Greek Gods: Affair with Humans

The Greek gods, known for their extraordinary power and divine status, often yielded to their passions and engaged in affairs with humans. One god in particular, Zeus, the ruler of Mount Olympus , was notorious for his insatiable desire for mortal women. Through these illicit relationships, Zeus fathered numerous offspring , each with their own unique characteristics and destinies. These affairs, however, did not escape the notice of his wife, the vindictive and jealous Hera , who often sought retribution against both Zeus and his mortal paramours.

“For many generations, the gods and goddesses of Olympus have been captivated by the beauty and allure of mortal men and women. Their indiscretions have led to the birth of extraordinary beings, some blessed with the divine gifts of their immortal parentage, while others bear the burden of their parent’s indiscretions. These divine-human unions serve as a reminder of the complexities and consequences that arise from the interactions between gods and mortals.”

Aphrodite , the goddess of love, was another prominent deity known for her intimate relations with humans. Her irresistible charm and seductive powers enticed both mortal men and gods. As a result, many stories in Greek mythology revolve around the consequences of Aphrodite’s liaisons, which often brought joy, heartbreak, and chaos to both mortal and divine realms alike.

Here are a few notable examples of these affairs:

The Birth of Perseus

One of the most famous heroic figures of Greek mythology, Perseus, was the result of a tryst between Zeus and the mortal woman Danaë. Zeus visited Danaë in the form of golden rain, conceiving a child who would eventually become a brave slayer of monsters, including the monstrous Medusa.

The Beauty of Helen of Troy

Helen of Troy, renowned for her beauty and the cause of the legendary Trojan War, was the daughter of Zeus and Leda, a mortal queen. Zeus seduced Leda in the form of a swan, resulting in Helen’s birth. This affair set in motion a chain of events that shaped the course of Greek history and mythology.

The Tragic Tale of Heracles

Heracles, also known as Hercules, was the son of Zeus and Alcmene, a mortal woman. Zeus disguised himself as Alcmene’s husband, resulting in the birth of a mighty hero destined to complete twelve incredible labors.

These affairs between gods and mortals in Greek mythology highlight the complex relationships and profound impact that intermingling between the divine and the human can have. They serve as cautionary tales of the consequences that arise when mortals attract the attention and affections of the powerful Greek gods.

Affair God/Goddess Human Partner Offspring
Affair of Zeus Zeus Various mortal women and goddesses Perseus, Helen of Troy, Heracles, and many others
The Charms of Mortal men and gods Eros, Aeneas, and others

Norse Gods: A Clash of Clans

In Norse mythology, the gods were organized into two powerful clans – the Aesir and the Vanir . The Aesir , known as the main gods, resided in the majestic realm of Asgard . Led by Odin , they were associated with war, wisdom , and cosmic order. On the other hand, the Vanir , considered fertility gods, dwelled in Vanaheim , a realm abundant with natural beauty and fertility. Freyr and Freya were prominent figures among the Vanir gods.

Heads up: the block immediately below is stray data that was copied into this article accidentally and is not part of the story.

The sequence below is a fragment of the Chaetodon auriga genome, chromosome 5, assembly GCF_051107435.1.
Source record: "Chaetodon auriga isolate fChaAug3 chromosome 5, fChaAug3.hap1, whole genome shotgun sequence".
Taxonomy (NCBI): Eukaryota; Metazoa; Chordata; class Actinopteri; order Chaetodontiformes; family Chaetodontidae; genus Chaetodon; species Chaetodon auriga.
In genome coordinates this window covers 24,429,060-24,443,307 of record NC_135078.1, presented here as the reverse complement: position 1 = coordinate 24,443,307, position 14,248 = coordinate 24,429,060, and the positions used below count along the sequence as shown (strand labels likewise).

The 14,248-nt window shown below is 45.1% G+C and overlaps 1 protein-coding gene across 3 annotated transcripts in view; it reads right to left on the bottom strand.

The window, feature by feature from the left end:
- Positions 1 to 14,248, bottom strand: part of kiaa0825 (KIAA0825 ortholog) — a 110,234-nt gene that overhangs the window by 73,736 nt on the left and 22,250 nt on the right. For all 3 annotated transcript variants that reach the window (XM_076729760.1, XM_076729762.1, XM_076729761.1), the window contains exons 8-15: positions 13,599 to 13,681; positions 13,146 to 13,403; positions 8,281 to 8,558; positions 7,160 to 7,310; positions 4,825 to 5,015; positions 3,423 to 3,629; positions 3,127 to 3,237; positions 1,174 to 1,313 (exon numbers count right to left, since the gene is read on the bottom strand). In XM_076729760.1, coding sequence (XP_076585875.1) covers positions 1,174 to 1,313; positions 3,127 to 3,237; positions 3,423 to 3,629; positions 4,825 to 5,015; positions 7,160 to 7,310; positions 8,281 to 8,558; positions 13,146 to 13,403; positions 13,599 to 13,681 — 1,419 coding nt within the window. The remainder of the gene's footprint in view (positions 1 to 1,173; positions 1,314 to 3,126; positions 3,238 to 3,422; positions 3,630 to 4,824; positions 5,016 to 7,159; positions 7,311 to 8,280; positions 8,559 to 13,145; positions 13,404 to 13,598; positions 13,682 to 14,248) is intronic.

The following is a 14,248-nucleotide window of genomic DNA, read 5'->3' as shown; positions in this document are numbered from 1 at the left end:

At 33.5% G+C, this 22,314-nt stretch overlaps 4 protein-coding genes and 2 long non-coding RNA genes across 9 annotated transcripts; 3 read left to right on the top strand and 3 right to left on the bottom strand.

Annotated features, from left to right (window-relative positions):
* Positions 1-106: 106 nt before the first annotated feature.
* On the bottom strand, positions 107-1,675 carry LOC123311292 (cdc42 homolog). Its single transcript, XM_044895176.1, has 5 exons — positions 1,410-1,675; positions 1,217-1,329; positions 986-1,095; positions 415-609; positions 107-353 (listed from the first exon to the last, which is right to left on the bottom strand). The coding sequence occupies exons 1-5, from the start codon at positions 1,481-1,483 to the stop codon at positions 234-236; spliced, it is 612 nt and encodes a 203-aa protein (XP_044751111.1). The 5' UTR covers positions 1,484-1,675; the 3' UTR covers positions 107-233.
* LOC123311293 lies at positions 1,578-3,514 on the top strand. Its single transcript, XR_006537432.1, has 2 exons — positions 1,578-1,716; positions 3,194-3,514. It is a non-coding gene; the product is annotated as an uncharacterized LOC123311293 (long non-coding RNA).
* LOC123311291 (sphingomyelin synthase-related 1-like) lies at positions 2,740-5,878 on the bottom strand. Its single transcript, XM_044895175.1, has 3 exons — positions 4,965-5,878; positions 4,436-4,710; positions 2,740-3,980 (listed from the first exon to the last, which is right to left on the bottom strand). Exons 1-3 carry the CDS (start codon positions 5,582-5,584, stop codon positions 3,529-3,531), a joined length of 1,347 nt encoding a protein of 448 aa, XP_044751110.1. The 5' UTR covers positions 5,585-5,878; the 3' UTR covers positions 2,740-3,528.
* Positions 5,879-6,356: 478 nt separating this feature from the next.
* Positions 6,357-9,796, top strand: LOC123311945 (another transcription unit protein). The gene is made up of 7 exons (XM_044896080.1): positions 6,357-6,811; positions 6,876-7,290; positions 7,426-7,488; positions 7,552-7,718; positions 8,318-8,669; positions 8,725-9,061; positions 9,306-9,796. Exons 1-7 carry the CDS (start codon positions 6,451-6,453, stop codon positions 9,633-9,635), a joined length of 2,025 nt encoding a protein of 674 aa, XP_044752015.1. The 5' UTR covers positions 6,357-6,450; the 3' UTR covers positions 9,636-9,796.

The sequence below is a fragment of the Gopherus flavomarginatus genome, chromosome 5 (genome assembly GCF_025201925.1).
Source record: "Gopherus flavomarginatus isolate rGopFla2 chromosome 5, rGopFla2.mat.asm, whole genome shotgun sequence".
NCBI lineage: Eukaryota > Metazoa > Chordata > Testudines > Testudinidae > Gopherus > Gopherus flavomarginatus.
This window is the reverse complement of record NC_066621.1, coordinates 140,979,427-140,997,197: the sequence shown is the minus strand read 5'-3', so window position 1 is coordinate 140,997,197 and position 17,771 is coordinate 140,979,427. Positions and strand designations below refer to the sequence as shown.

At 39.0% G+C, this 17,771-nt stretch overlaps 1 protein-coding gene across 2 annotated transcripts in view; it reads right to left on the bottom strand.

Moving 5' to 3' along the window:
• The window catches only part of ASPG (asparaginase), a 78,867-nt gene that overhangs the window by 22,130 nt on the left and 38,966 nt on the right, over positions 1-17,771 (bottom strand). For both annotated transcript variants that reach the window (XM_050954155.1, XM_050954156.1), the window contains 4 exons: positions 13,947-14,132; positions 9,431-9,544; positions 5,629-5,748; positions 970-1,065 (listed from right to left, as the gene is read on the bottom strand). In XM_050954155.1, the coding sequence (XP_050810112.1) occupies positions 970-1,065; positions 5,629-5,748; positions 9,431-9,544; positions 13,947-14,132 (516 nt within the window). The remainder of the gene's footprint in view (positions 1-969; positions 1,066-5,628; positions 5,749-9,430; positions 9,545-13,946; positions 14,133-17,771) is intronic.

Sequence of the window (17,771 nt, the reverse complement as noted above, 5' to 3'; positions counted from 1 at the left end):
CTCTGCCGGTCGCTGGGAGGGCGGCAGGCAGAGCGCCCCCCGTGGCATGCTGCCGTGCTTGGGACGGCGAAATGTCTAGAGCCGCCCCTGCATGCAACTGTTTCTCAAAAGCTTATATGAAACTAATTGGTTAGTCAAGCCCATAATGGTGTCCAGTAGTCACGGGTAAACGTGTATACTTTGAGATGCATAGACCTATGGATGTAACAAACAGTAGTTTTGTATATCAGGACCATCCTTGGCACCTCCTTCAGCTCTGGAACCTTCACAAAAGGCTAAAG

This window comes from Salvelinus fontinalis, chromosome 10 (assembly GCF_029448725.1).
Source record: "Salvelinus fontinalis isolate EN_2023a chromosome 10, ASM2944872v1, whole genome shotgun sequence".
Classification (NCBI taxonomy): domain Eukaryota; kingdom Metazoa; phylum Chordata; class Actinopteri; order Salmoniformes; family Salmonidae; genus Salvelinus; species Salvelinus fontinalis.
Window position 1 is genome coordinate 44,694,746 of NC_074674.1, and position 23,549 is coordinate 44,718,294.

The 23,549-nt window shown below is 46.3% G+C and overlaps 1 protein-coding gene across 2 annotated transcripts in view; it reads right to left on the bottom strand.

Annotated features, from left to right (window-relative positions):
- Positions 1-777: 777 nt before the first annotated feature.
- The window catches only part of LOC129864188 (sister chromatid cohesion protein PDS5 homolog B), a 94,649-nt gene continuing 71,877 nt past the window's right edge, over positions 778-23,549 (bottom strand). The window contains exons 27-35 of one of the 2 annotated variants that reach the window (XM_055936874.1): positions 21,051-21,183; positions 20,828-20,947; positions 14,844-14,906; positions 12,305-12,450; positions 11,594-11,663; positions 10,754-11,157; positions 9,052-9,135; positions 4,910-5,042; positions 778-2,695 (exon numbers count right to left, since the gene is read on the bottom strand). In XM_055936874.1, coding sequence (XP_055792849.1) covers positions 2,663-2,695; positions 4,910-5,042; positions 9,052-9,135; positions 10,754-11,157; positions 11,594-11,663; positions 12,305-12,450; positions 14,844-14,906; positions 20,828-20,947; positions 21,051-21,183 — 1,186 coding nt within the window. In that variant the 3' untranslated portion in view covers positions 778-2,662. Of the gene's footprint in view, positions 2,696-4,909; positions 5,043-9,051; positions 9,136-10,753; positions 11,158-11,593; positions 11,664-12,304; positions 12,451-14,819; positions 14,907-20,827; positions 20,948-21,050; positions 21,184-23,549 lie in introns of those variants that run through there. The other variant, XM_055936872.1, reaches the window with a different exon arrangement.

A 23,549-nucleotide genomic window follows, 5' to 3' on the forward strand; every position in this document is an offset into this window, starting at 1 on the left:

The relationship between the Aesir and the Vanir wasn’t always harmonious. At first, these two clans engaged in fierce conflicts, driven by their differing natures and aspirations. However, over time, they recognized the futility of their battles and decided to end hostilities.

To establish peace, the Aesir and the Vanir exchanged hostages. From the Vanir, Njord and his children, Freyr and Freya, joined the Aesir in Asgard . In return, the Aesir sent powerful gods, including Honir and Mimir, to dwell among the Vanir in Vanaheim . This exchange bridged the gap between the two clans and solidified their relationship, resulting in equality and unified rule over the cosmos.

“The war between the Aesir and the Vanir taught us the importance of resilience, compromise, and unity . It is through adversity that we find common ground and build a harmonious future.”

The clash of these clans in Norse mythology reflects the complexities of human relationships and the potential for reconciliation even in the face of deep-rooted differences. The Aesir and the Vanir remind us of the power of compromise, negotiation, and empathy in forging lasting peace and achieving common goals.

The Aesir Clan

Gods Realms
Thor Asgard
Tyr Asgard

The Vanir Clan

Gods Realms
Freyr Vanaheim
Freya Vanaheim

Through the union of the Aesir and the Vanir, Norse mythology teaches us the importance of overcoming differences, fostering unity , and finding common ground. These powerful clans exemplify the transformative power of cooperation, reminding us that even opposing forces can coexist and thrive when respect and understanding prevail.

Norse gods

Norse Gods: Limited Affair with Humans

In Norse mythology, the gods had a limited affair with humans compared to their Greek counterparts. Unlike the Greek gods who engaged in numerous love affairs with mortals, the Norse gods rarely mated with humans.

Instead, the Norse gods had relationships with Jotunns , also known as giants , resulting in the birth of powerful demigods . These demigods possess a blend of human and divine qualities, exhibiting extraordinary abilities and strength.

One notable example is Saemingr, the son of Odin , the Allfather, and Skadi, a giantess. Saemingr inherited the wisdom and power of his divine father, as well as the heritage of his giantess mother.